Boston Beer delivered mixed results for the quarter Tuesday. It beat revenue estimates, but missed the mark on earnings, with its $1.33 quarterly EPS coming up short of the consensus estimate of $1.49. The company also issued soft earnings guidance for 2014. Investors responded by lightening up on the stock, and it was down by more than 5% in after-hours trading.
The sell-off was an overreaction. Yes, earnings missed estimates, but it's why Boston Beer came up short on profit that should have investors' attention.
The reasons for the miss tell the tale of a far-from-mature brewer growing faster than even it had planned for, and trying to make adjustments on the fly. True, if you're an investor looking for earnings beats now or in the next quarter, Boston Beer may not be the beer stock for you. Perhaps Anheuser-Busch InBev , which delivers earnings soon, might shape up as a better choice, if it can keep growing internationally and stem market-share losses here in the States. At the least, it will pay you a 3% dividend while you wait for things to improve.
But if you're a growth investor thinking in terms of years, and not months or quarters, Boston Beer just served up some pretty exciting news in the shadow of that earnings miss. Let's take a look.
Sales growth is accelerating
When it comes to growing beverage sales, Jim Koch and company have stepped on the gas. Revenue for the Sam Adams maker was up 34% over the prior-year period, which marks an acceleration even over last quarter's 30%. For the full year, revenue was up 27%. The new West Coast-style Rebel IPA was well-received, as was Belgian-style white ale Cold Snap, Koch said. Twisted Tea beverages and Angry Orchard ciders continue to gain ground, management reported.
What's more, the company continues to see sales of its 30-year-old flagship Boston Lager tick upward. All this left Boston Beer unable to keep up with the demand for its beers and other beverages. That led to increased operating and freight costs -- and lower profits.
To address this moving forward, the company has "significantly increased" tank capacity at its breweries, as well as its packaging and shipping capabilities, CEO Martin Roper said.
Outpacing the competition
Roper told analysts that Boston Beer's growth "continues to challenge us operationally." That's a problem most other brewers wouldn't mind dealing with, including competitor Craft Brew Alliance .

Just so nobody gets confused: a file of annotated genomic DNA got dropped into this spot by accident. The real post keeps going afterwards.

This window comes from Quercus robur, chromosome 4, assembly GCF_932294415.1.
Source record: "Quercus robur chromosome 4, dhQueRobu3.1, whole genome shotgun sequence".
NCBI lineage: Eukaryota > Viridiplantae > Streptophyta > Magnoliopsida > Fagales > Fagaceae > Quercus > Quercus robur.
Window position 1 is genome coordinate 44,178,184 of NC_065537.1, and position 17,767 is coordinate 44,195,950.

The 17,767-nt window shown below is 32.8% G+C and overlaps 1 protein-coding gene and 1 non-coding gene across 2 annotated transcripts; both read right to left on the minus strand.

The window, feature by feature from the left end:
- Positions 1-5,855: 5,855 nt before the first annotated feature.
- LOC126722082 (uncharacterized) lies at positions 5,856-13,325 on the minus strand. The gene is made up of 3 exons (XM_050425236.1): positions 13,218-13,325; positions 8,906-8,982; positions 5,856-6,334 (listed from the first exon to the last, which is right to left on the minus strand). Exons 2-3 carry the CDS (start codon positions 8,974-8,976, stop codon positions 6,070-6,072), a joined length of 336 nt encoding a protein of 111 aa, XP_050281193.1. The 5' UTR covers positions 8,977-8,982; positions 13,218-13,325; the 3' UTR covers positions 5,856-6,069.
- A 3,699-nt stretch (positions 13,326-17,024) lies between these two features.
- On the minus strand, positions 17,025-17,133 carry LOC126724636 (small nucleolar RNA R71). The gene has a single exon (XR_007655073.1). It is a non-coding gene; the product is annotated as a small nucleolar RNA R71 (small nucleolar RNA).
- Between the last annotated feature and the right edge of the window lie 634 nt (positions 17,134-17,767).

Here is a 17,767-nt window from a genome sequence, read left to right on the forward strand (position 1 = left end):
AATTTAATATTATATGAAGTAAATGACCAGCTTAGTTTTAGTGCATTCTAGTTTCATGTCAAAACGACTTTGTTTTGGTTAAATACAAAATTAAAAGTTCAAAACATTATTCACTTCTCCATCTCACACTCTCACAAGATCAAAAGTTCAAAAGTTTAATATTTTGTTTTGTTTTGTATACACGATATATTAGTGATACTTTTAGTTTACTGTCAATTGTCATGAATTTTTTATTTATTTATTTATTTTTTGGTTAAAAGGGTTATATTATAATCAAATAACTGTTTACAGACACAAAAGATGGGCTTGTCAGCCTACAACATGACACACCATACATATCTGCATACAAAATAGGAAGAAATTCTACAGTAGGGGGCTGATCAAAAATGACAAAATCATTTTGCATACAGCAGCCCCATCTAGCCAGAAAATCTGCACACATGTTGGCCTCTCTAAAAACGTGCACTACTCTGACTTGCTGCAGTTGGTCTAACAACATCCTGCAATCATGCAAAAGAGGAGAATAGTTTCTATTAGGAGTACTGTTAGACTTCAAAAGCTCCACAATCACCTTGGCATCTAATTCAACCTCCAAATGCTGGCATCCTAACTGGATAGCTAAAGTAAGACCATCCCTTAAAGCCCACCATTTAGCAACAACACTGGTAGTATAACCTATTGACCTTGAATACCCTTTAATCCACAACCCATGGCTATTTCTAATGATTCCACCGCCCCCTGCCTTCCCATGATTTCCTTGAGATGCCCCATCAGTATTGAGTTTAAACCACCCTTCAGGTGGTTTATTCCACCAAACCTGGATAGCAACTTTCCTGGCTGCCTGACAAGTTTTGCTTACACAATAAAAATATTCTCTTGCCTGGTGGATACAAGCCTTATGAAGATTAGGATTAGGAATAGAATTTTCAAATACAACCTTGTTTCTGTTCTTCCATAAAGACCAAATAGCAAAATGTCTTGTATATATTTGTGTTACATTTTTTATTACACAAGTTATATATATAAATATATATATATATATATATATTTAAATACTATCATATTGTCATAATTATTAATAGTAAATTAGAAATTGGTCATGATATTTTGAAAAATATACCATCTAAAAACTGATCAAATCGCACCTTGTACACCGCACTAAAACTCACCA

Craft Brew served up a pretty flat 2013, with sales up just 6% on the year, despite the West Coast brewer's aggressive expansion eastward, marketing partnerships with Buffalo Wild Wings, Dan Patrick, and TheChive.com, and progress with its Kona and Redhook labels. Craft Brew hopes for a better 2014, with a new brewery on the way to serve the East Coast, an investment that should help to bring down costs over the long haul.
Boston Beer is already the country's largest craft brewer, nearly tripling the output of runner-up Sierra Nevada. It's had a national footprint for a long time. So this kind of growth for the brewer is impressive. The company is looking to grab the bull by the horns moving ahead, not only increasing capacity, but increasing its marketing and rolling out several more beers to add to its deep portfolio of more than 70 brews.
The Foolish bottom line
Given the momentum it now has, Boston Beer thinks this is the right time to make deeper investments in its brands and operations.
"We are prepared to forsake the earnings that may be lost as a result of these investments in the short term as we pursue long-term, profitable growth," Roper said.
As long as these investments continue to deliver impressive sales growth, investors should give Boston Beer the benefit of the doubt that they will eventually translate to bigger profits and even better market share.
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The article Boston Beer Missed on Earnings, But It's Why That Matters originally appeared on Fool.com.
John-Erik Koslosky owns shares of Boston Beer. The Motley Fool recommends Boston Beer. The Motley Fool owns shares of Boston Beer. Try any of our Foolish newsletter services free for 30 days. We Fools may not all hold the same opinions, but we all believe that considering a diverse range of insights makes us better investors. The Motley Fool has a disclosure policy.
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